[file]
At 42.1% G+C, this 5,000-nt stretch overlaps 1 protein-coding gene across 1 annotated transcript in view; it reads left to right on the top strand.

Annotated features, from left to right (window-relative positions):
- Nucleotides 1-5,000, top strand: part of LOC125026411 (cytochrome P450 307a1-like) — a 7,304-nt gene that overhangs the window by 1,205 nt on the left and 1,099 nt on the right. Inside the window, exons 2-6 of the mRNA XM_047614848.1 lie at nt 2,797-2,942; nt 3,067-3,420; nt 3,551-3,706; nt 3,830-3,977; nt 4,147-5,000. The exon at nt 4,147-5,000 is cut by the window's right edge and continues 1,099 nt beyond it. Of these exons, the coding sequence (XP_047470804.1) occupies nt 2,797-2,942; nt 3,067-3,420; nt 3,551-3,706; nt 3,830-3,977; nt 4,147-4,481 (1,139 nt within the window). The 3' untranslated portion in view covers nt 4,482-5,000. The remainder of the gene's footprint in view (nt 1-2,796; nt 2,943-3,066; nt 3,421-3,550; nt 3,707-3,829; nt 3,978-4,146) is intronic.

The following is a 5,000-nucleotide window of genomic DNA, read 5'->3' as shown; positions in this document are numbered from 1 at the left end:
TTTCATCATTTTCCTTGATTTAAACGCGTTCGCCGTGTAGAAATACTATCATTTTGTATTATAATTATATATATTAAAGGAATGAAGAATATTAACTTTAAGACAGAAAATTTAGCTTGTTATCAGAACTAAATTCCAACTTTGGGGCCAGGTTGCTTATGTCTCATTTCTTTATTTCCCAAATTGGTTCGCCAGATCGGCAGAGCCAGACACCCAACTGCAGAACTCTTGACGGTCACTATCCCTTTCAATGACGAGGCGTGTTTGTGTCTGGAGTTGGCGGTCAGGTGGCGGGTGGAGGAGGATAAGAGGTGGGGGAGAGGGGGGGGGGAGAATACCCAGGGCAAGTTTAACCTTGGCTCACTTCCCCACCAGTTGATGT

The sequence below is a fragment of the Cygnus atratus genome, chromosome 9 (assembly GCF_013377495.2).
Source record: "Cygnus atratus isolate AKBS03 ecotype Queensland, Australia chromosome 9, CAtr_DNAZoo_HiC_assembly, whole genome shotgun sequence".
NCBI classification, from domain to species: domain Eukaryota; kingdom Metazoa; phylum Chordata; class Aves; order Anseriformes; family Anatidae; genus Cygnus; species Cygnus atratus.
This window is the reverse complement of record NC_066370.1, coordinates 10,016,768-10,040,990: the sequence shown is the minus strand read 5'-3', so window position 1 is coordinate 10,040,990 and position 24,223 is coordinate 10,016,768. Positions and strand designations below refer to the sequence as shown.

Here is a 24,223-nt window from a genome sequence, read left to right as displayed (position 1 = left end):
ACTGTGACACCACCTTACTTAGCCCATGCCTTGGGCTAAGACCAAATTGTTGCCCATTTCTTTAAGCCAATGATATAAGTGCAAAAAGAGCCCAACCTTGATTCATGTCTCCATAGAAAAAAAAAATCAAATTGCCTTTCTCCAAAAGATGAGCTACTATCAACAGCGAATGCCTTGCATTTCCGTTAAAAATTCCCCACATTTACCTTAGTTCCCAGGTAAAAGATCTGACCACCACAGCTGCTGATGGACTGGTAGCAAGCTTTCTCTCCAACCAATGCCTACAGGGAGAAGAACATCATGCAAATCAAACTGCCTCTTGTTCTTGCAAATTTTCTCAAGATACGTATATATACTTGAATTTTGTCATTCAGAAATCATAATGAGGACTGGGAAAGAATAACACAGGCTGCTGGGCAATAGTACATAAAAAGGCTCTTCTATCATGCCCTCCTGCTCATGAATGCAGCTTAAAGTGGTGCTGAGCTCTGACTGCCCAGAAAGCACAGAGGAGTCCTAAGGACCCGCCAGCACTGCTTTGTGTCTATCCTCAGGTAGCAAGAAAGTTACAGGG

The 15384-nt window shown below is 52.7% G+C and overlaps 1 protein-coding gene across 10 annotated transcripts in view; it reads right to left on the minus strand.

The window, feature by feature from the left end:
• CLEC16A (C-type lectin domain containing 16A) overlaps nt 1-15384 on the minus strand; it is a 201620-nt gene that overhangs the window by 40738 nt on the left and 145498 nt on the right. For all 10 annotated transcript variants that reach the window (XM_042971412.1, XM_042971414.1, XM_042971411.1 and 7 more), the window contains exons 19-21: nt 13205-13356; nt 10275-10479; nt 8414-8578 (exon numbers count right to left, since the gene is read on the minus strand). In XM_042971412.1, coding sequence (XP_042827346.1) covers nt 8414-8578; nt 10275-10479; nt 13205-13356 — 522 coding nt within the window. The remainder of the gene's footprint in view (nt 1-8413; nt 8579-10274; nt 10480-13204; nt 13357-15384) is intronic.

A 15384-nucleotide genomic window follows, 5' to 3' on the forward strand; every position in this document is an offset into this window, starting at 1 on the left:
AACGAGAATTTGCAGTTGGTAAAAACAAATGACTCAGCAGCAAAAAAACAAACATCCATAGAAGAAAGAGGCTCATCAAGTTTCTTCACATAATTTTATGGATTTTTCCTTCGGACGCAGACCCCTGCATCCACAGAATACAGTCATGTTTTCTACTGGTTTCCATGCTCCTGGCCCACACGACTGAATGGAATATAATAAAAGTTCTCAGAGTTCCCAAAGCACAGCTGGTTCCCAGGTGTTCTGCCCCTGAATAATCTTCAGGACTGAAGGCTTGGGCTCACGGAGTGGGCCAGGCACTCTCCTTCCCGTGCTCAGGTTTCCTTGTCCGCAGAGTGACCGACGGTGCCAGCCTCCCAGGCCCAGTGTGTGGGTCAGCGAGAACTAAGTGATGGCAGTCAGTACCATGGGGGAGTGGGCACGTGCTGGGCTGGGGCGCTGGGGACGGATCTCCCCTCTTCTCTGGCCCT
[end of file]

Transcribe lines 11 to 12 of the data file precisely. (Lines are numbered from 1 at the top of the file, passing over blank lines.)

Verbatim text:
ACTGTGACACCACCTTACTTAGCCCATGCCTTGGGCTAAGACCAAATTGTTGCCCATTTCTTTAAGCCAATGATATAAGTGCAAAAAGAGCCCAACCTTGATTCATGTCTCCATAGAAAAAAAAAATCAAATTGCCTTTCTCCAAAAGATGAGCTACTATCAACAGCGAATGCCTTGCATTTCCGTTAAAAATTCCCCACATTTACCTTAGTTCCCAGGTAAAAGATCTGACCACCACAGCTGCTGATGGACTGGTAGCAAGCTTTCTCTCCAACCAATGCCTACAGGGAGAAGAACATCATGCAAATCAAACTGCCTCTTGTTCTTGCAAATTTTCTCAAGATACGTATATATACTTGAATTTTGTCATTCAGAAATCATAATGAGGACTGGGAAAGAATAACACAGGCTGCTGGGCAATAGTACATAAAAAGGCTCTTCTATCATGCCCTCCTGCTCATGAATGCAGCTTAAAGTGGTGCTGAGCTCTGACTGCCCAGAAAGCACAGAGGAGTCCTAAGGACCCGCCAGCACTGCTTTGTGTCTATCCTCAGGTAGCAAGAAAGTTACAGGG

The 15384-nt window shown below is 52.7% G+C and overlaps 1 protein-coding gene across 10 annotated transcripts in view; it reads right to left on the minus strand.